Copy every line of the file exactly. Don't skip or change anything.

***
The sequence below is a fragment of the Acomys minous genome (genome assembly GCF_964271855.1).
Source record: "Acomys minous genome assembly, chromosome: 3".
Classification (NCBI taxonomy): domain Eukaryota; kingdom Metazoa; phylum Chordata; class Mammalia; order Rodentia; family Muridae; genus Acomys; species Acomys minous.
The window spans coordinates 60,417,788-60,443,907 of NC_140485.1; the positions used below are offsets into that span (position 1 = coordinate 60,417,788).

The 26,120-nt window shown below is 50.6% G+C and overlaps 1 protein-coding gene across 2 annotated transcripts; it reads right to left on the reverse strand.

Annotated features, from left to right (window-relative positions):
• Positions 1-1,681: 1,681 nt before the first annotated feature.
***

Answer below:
The sequence below is a fragment of the Acomys minous genome (genome assembly GCF_964271855.1).
Source record: "Acomys minous genome assembly, chromosome: 3".
Classification (NCBI taxonomy): domain Eukaryota; kingdom Metazoa; phylum Chordata; class Mammalia; order Rodentia; family Muridae; genus Acomys; species Acomys minous.
The window spans coordinates 60,417,788-60,443,907 of NC_140485.1; the positions used below are offsets into that span (position 1 = coordinate 60,417,788).

The 26,120-nt window shown below is 50.6% G+C and overlaps 1 protein-coding gene across 2 annotated transcripts; it reads right to left on the reverse strand.

Annotated features, from left to right (window-relative positions):
• Positions 1-1,681: 1,681 nt before the first annotated feature.